Your internal clock could affect your career path.
A new study distributed by the American Academy of Sleep Medicine suggests that when people prefer to sleep is tied to the college major and, ultimately, the career they choose.
Psychology professor Frederick Brown had a group of 1,200 students report their majors and their “morningness” or “eveningness” tendencies — when they prefer to be awake, get up, and go to bed.
Here’s some of what Brown found:
- People who prefer evenings are most likely to major in management science, information systems, and justice administration, where job hours tend to skew later in the day.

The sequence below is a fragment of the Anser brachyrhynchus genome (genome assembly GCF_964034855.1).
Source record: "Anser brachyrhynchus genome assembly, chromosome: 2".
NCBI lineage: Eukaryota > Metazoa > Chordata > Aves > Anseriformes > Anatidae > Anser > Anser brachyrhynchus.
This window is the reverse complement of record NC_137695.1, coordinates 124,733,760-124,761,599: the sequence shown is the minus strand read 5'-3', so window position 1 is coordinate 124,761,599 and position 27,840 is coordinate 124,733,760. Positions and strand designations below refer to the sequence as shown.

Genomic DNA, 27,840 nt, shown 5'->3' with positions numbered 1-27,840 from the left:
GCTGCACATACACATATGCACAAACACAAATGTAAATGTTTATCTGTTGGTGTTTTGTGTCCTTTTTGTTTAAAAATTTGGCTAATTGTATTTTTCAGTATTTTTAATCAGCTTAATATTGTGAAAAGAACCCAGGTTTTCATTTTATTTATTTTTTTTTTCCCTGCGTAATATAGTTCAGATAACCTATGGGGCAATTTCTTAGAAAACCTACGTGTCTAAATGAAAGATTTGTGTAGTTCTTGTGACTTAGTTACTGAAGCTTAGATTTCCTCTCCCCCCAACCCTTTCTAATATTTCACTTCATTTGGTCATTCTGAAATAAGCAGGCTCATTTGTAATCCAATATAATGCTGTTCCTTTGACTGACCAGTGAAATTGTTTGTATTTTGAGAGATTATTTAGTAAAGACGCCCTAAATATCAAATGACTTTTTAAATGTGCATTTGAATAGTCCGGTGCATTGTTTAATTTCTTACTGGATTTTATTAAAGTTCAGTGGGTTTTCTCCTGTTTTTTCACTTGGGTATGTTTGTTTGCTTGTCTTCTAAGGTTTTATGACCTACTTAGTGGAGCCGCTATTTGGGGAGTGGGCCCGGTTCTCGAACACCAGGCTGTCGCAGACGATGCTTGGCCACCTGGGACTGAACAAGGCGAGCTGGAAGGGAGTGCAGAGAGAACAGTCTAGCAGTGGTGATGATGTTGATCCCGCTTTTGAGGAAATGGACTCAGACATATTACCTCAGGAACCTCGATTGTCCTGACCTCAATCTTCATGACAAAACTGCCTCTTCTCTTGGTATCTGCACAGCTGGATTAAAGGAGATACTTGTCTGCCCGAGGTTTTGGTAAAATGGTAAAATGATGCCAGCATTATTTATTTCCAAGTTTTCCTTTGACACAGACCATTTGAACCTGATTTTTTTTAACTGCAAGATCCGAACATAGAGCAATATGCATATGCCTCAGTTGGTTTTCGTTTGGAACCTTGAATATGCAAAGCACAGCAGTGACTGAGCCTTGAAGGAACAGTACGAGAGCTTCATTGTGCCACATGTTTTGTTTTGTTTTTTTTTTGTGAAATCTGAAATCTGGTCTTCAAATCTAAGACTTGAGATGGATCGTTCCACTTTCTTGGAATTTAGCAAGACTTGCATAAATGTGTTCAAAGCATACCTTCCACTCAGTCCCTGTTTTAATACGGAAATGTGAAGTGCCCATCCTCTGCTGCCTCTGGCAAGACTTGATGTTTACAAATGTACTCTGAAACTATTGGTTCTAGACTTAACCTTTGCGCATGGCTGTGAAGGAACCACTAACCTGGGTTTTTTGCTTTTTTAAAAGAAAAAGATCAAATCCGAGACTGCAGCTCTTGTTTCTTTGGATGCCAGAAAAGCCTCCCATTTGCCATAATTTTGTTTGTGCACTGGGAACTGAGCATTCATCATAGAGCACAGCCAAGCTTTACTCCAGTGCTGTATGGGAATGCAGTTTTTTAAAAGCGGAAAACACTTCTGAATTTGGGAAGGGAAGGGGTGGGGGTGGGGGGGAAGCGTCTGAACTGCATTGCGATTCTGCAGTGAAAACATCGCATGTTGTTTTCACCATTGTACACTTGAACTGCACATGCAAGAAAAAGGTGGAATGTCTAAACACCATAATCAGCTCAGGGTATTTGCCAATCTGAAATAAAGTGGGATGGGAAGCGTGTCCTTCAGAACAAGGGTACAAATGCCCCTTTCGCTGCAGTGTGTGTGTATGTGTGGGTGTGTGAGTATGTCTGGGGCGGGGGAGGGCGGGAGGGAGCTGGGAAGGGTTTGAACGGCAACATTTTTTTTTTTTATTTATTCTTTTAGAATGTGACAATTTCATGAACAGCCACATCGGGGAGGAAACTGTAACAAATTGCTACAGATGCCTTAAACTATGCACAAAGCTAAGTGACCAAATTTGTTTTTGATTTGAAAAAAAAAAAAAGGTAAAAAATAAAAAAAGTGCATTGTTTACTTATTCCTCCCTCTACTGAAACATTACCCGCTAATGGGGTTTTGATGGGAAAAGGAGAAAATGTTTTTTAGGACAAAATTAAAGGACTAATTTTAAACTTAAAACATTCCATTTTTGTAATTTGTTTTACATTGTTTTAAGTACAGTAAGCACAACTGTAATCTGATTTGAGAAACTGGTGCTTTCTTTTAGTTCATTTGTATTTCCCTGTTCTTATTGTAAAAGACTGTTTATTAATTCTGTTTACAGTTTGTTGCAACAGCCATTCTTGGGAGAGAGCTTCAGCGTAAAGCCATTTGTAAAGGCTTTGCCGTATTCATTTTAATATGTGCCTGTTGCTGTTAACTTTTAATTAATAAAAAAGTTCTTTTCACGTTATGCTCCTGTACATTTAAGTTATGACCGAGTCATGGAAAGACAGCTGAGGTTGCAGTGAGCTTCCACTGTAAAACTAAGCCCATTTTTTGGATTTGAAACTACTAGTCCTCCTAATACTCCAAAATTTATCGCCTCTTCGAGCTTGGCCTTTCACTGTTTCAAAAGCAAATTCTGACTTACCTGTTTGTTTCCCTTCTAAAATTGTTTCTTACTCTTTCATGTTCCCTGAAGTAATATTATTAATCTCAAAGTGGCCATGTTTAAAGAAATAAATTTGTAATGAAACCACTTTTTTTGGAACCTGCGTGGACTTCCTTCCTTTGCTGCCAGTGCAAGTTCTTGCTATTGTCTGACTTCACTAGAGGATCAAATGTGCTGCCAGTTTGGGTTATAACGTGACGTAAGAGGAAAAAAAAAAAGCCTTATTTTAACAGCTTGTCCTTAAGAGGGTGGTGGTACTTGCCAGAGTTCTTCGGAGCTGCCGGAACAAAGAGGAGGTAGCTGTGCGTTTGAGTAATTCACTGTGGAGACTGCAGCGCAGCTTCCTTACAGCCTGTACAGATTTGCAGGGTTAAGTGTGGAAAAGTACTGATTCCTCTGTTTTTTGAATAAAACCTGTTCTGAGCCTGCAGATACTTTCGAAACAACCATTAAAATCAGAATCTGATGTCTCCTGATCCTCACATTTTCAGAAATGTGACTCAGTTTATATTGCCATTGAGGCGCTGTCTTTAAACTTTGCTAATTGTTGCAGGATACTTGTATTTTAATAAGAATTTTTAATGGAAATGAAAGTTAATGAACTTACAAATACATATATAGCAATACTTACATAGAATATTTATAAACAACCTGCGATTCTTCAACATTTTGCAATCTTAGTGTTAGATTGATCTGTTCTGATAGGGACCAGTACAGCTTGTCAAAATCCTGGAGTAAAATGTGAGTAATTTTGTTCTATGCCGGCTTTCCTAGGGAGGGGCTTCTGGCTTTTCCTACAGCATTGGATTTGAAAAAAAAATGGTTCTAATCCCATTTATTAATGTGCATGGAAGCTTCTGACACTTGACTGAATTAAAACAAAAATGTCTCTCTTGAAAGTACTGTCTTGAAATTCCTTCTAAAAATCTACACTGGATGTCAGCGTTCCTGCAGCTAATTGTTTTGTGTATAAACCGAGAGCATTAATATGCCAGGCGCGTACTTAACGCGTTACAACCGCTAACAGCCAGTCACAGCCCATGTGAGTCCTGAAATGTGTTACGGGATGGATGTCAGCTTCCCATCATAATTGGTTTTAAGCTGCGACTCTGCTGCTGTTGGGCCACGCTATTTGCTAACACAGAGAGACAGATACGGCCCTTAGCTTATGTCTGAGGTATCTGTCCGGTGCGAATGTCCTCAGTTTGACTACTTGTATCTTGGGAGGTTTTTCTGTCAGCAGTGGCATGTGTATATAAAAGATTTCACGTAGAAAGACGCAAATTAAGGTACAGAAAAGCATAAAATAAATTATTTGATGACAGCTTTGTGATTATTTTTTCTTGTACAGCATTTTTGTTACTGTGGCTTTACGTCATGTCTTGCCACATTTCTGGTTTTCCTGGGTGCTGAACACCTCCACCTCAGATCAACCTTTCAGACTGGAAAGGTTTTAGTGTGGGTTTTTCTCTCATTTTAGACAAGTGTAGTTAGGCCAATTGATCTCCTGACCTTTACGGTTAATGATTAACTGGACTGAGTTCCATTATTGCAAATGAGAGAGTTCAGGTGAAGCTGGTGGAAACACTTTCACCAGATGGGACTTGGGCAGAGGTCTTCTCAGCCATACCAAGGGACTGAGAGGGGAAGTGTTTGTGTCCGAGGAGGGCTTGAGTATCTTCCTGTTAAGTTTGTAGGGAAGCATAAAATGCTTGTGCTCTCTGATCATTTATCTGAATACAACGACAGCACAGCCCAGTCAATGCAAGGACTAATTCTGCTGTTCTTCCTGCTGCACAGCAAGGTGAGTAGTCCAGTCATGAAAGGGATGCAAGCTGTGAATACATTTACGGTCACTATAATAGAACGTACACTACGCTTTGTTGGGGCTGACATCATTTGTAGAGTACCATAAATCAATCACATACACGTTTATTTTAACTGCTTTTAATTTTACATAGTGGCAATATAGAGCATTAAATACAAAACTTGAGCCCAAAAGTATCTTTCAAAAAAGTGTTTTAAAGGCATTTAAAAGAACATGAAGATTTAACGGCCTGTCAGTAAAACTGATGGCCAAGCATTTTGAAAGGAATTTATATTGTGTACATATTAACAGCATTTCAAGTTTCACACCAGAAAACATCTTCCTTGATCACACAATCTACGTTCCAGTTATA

- A press release said that “the major with the highest relative scores for a ‘morning’ preference was nutrition.”
- Media majors reported the highest average sleep deficit, getting about three hours less than they wanted per night.
Jobs with hours that don’t suit a person’s internal clock could reduce job performance, especially if they can’t cope well with sleep loss, Brown says.
Jobs with varying shifts are worse, and could lead to stress and depression, a consultant for the American Psychiatric Foundation told the Star.
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